EIA tots up ‘vast’ shale resources
Shale gas adds 40% to global reserves, but cache could expand
THE energy industry’s worst kept secret is out: techniques to bust open shale deposits have unleashed a mammoth new resource of natural gas in the world. And the latest assessment, by its authors’ own admission, is likely to get much larger.
The new study by the US’ Energy Information Administration (EIA) found almost 6,000 trillion cubic feet (cf) of technically recoverable shale-gas reserves in 32 countries. The figure excludes the US, where rapid application of hydraulic fracturing and horizontal drilling has seen shale-gas production rise from 390bn cf in 2000 to 4.87 trillion cf in 2010 – or almost a quarter of the country’s total dry-gas output.
But the study did not measure the resource in Russia and countries in the Middle East – between them home to the bulk of the world’s conventional gas. The EIA said its priority was to assess the resources in regions without large existing reserves, but that “potentially productive shales exist in Russia and most of the countries of the Middle East”. Data from some basins were also inadequate, it said, and the study did not include coal-bed methane or tight gas.
Adding the 5,760 trillion cf of technically recoverable shale gas to its estimate of US reserves, the EIA thinks the total figure to be 6,622 trillion cf. Adding this total to the global conventional gas resource, the EIA reckons total technically recoverable reserves to be 22,600 trillion cf, or 40% higher than it previously thought.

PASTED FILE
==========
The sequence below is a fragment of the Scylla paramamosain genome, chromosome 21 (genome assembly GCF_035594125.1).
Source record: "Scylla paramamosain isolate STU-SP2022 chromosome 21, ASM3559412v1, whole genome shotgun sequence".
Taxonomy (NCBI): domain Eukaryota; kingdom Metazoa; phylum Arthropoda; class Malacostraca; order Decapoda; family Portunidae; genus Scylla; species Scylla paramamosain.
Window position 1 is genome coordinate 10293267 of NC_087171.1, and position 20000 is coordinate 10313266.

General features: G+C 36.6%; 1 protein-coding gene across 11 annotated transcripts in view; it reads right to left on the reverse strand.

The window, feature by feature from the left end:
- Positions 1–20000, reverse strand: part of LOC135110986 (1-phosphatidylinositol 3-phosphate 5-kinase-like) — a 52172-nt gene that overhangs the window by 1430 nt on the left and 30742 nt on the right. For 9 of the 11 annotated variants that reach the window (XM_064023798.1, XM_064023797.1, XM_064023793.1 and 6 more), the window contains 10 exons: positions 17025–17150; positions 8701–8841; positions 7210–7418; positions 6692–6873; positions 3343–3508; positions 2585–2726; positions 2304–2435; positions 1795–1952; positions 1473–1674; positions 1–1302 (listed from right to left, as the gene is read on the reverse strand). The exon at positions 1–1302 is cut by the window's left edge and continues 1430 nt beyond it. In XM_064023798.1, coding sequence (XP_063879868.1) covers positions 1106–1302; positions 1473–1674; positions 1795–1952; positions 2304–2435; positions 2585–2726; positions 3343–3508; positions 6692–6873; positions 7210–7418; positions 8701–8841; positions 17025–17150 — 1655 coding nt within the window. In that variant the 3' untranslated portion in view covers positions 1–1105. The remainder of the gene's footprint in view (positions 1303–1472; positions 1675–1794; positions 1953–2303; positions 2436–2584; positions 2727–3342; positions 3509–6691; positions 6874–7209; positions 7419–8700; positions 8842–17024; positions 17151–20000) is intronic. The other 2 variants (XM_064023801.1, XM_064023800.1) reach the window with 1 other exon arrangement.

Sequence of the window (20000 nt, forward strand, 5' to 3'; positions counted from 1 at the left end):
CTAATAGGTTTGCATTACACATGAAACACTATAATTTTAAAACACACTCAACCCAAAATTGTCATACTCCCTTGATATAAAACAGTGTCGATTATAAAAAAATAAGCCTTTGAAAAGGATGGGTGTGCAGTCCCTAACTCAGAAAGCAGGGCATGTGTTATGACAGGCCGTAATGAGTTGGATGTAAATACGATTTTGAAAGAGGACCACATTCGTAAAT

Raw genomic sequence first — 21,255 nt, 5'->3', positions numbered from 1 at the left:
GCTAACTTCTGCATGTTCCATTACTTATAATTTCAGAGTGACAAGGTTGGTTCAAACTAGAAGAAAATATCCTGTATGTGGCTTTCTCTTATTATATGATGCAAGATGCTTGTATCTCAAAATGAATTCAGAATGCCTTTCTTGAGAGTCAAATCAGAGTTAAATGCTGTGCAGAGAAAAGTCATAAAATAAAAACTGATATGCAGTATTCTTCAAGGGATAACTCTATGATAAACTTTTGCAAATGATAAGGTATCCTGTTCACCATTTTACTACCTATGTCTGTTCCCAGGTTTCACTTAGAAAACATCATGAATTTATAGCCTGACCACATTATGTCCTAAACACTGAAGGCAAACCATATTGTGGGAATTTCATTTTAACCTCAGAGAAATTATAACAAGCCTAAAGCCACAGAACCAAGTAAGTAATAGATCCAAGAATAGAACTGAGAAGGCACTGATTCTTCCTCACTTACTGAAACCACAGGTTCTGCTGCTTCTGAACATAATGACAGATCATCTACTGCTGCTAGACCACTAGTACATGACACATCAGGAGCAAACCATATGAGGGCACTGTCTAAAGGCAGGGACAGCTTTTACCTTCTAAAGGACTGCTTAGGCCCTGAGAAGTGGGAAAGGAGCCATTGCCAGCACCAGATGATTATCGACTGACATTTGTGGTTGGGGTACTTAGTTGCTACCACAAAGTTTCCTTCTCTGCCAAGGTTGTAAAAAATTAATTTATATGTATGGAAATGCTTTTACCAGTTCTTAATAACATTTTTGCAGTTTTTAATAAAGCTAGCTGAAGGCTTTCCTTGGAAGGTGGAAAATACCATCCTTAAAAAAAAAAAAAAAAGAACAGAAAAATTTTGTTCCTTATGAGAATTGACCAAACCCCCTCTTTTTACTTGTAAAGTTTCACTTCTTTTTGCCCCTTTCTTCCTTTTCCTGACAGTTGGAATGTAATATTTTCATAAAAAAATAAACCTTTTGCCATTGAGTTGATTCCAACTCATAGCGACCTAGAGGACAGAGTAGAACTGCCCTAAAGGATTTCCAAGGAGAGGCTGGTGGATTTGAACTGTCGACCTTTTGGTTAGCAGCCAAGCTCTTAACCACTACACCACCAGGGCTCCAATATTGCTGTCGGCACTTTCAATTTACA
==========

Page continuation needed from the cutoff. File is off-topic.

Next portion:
But the EIA admits even these figures may be conservative. As well as ignoring large shale deposits thought to exist in gas-rich Russia and the Middle East, the EIA said the resource assessment covered only “higher quality, prospective areas” of each formation. The administration also “risked” each play to account for flow-rates and its view of how much land in a given basin would be open for drilling. “No doubt, future exploration drilling will lead to adjustments in these two risk factors and thus the ultimate size of the developable international shale gas resource,” the study said.
So ample upside exists. Indeed, the study concluded that the total shale-gas resource outside the US – including reserves not yet considered technically recoverable, or able to be extracted using commercial techniques and according to existing rules – amounts to more than 22,000 trillion cf.
It also noted that much of this resource exists in countries “with limited conventional gas supplies or where the conventional gas resource has largely been depleted, such as in China, South Africa and Europe”. Europe has also spent the past decade gripped with worries over the security of its gas supplies from Russia.
“For these countries, shale-gas development could significantly alter their future gas balance, which may motivate development,” the study said, citing France, Poland, Turkey, Ukraine and South Africa as examples.
These countries will hope to repeat a fraction of the US’ shale-gas success. There, shale-gas reserves now account for more than a third of the country’s total, and half of the lower 48 states’ resources, the EIA said. Shale gas will the largest contributor to the projected growth in gas production, it added, forecasting that by 2035 output will meet almost half of the US’ total.
Comparing continents, the study estimates that Asia’s risked, technically recoverable resource of 1,404 trillion cf is greatest, followed by South America (1,225 trillion cf).